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DEUTSCHE MEDIZINISCHE WOCHENSCHRIFT. 1989 Jan 13; 114(2):78.The Special Program of Research Development and Research Training in Human Reproduction of WHO has been supporting new and improved methods of contraception since the 1970s for about 600 million couples in reproductive age in developing countries. A new approach is the immunological influencing of fertility by vaccine. In man spermatozoa surface antigens, gonadotropin-releasing hormone (GnRH), gonadotropin, and sexual steroids serve as target antigens. In women the potential antigens are more spermatozoa surface antigens, zona-pellucida antigens, trophoblast surface antigens, and embryonal antigens as well as human chorionic gonadotropin (HCG), GnRH, gonadotropins, and sexual steroids. Most of these produced untoward side effects. The most promising is the immunization against spermatozoa surface antigens and against HCG. Anti-HCG antibodies bound to tetanus toxin carrier produced contraception in primates, but its drawback was the cross reaction of the beta chain of the HCG molecule with luteinizing hormone (LH). This was avoided by using a synthetic peptide bound to diphtheria toxin. 43 women aged 26-43, who had been sterilized, were injected with this vaccine. In all 30 women who remained in the study dose-dependent antibody levels increased to provide contraception within 6 weeks that lasted 6 months. Side effects included mild myalgia, pruritus exanthem (2 cases), plasma cortisone increase (1 case), and menstrual disorder (5 cases). Outstanding questions remain: reversibility, allergic reactions, cross reaction with other organ systems, failure at the time of implantation, or immune reaction developing during pregnancy. These will preclude their universal introduction for some time to come.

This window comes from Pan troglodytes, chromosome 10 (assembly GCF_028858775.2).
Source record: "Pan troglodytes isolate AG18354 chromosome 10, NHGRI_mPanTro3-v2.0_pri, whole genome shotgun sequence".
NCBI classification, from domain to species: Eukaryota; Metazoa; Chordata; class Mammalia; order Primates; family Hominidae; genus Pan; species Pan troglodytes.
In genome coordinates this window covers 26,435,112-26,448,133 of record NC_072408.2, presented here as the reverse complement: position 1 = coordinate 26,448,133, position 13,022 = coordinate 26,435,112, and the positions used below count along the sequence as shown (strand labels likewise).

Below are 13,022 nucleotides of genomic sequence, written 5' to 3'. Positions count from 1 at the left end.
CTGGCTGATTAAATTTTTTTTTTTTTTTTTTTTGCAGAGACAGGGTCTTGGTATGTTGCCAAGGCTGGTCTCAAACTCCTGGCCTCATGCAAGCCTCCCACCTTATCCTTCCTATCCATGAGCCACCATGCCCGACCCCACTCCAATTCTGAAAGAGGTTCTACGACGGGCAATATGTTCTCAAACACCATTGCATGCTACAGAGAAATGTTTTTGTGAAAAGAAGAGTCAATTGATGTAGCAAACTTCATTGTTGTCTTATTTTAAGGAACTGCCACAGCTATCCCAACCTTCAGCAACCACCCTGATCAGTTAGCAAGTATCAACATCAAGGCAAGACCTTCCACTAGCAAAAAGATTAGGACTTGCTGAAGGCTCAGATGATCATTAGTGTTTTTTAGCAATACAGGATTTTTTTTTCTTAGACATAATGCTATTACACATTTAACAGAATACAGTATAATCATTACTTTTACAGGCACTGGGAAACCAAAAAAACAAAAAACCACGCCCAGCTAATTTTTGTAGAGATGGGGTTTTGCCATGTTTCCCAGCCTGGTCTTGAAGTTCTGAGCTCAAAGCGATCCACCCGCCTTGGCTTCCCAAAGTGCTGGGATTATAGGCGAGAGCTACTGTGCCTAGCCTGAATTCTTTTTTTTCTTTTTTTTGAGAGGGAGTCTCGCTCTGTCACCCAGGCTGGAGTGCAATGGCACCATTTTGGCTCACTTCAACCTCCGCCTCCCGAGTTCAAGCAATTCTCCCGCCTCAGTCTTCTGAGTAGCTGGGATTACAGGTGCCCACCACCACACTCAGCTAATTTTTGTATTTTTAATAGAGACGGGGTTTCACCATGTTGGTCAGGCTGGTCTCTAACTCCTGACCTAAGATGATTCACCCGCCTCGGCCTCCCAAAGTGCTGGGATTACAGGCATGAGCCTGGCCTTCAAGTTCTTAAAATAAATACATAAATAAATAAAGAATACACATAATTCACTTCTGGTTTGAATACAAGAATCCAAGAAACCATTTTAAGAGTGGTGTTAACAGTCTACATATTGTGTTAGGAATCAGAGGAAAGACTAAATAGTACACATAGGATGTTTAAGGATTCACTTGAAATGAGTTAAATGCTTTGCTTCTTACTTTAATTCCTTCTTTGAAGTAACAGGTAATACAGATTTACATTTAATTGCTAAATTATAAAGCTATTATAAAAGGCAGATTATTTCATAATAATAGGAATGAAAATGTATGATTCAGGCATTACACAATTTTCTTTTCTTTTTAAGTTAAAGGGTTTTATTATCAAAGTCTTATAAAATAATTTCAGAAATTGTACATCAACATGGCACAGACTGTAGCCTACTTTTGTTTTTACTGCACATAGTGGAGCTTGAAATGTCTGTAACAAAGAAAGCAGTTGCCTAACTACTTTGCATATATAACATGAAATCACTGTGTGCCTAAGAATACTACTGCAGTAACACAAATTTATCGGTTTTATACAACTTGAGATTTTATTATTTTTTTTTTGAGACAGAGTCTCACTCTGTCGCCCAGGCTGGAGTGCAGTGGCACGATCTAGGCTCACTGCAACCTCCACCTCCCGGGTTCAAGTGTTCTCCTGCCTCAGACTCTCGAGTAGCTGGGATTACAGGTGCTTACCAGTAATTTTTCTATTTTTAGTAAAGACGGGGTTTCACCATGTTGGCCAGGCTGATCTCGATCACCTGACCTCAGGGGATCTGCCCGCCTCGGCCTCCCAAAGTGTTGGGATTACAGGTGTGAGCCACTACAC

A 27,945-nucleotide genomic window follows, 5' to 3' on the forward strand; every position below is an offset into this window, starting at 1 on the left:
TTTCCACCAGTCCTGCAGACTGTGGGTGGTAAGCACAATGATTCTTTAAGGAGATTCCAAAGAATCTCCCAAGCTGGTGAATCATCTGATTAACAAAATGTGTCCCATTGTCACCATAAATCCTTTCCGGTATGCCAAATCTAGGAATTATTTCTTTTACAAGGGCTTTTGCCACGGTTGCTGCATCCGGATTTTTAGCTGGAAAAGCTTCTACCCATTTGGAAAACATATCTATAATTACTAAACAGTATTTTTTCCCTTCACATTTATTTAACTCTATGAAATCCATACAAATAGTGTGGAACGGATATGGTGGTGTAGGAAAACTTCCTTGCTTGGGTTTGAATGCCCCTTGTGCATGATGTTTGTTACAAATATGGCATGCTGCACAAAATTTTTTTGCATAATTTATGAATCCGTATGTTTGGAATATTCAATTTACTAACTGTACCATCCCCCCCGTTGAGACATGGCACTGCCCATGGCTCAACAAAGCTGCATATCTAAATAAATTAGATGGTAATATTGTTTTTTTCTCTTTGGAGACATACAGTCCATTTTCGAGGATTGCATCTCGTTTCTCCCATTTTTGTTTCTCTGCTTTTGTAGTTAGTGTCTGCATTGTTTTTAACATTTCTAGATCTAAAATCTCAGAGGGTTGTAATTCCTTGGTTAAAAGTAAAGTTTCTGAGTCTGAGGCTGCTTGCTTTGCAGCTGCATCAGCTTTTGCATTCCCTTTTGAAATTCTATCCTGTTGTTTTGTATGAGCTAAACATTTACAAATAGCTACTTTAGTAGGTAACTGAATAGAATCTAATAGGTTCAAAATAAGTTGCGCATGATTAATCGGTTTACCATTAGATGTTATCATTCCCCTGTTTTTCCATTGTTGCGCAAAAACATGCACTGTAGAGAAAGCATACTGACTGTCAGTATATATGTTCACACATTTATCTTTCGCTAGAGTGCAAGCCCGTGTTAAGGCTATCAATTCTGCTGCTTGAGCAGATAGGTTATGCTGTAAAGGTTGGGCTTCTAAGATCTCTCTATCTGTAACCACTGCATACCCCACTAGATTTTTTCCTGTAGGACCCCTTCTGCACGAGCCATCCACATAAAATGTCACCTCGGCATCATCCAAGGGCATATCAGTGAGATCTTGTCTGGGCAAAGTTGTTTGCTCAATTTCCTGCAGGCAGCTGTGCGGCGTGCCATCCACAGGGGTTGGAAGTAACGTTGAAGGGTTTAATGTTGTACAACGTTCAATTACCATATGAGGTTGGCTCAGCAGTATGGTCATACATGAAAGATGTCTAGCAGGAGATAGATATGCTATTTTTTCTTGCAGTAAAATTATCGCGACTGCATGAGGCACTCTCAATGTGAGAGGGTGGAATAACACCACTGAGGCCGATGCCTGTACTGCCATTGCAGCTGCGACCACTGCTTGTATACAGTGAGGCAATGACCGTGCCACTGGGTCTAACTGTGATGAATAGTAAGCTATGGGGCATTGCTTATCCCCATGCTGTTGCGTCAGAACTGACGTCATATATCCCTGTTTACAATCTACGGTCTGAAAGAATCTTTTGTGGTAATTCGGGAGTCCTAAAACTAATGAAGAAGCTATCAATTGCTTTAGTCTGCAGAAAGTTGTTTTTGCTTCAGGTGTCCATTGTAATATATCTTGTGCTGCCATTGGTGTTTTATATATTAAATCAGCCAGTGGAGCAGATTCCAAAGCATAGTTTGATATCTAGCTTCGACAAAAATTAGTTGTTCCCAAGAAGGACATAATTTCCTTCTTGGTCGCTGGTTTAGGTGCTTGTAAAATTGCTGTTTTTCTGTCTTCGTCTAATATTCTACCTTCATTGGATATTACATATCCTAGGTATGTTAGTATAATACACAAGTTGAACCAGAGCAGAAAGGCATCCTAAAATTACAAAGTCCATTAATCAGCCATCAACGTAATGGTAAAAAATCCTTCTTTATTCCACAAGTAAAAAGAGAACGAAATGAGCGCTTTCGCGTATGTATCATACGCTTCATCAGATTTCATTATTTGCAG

[Immunocontraception -- current research status] Immunkontrazeption -- jetziger Stand der Forschung.
GYNAKOLOGE. 1990 Jun; 23(3):178-83.In 1972, WHO advanced the idea of a safe and reversible birth control vaccine lasting 1-2 years. This contraceptive could utilize the connection of sperm antibodies and sterility by active immunization (foreign antigens) and passive immunization (monoclonal antibodies). After long experimentation, a vaccine was introduced in 1984 based on the carboxyl-terminal peptide (CTP) of the beta subunit of human chorionic gonadotropic (HCG) couples with a diphtheria toxoid (DT) and mixed with a muranyldipeptide (MDP) adjuvant called 109-145-CPT-beta- HCG:DT mixed with MDP. When given to baboons, the pregnancy rate fell to 4.6% vs. the 70% rate in untreated animals. Out of 15 women with previous tubal ligations, 14 showed production of specific antibodies: in Group A, 80 ug beta-HCG antigen was injected 4 times 2 weeks apart, while Group B received 240 ug only twice, 1 month apart. Side effects included edema, adnexal pain, DNA-antibody increase, plasmacortisone fluctuations, and liver enzyme changes. Later refinements eliminated blood chemistry changes, and injection 4 times produced specific antibody formation after 500 days. Immunization against follicle stimulating hormone (FSH) produced reversible sterility in rhesus monkeys after 4 and 1/2 years; however, the controversial role of testosterone in spermatogenesis terminated this approach. The inactivation of LDH-C4-lactatedehydrogenase produced only reduction of fertility in rabbits and baboons. However, 25 guinea pigs immunized twice, 1 month apart, with PH 20, a sperm-coating antigen, exhibited 100% infertility compared to the fact that 94% of untreated controls had a litter. Zona-pellucida antigens affected not only the egg cells but also the ovarian follicles. Among embryonal antigens, F-9-oncofetal antigens reduced fertility in mice but produced teratocarcinoma. Passive immunization by mono- and polyclonal antibodies against early- pregnancy factor terminated pregnancy in mice, suggesting another possible avenue for immunocontraception.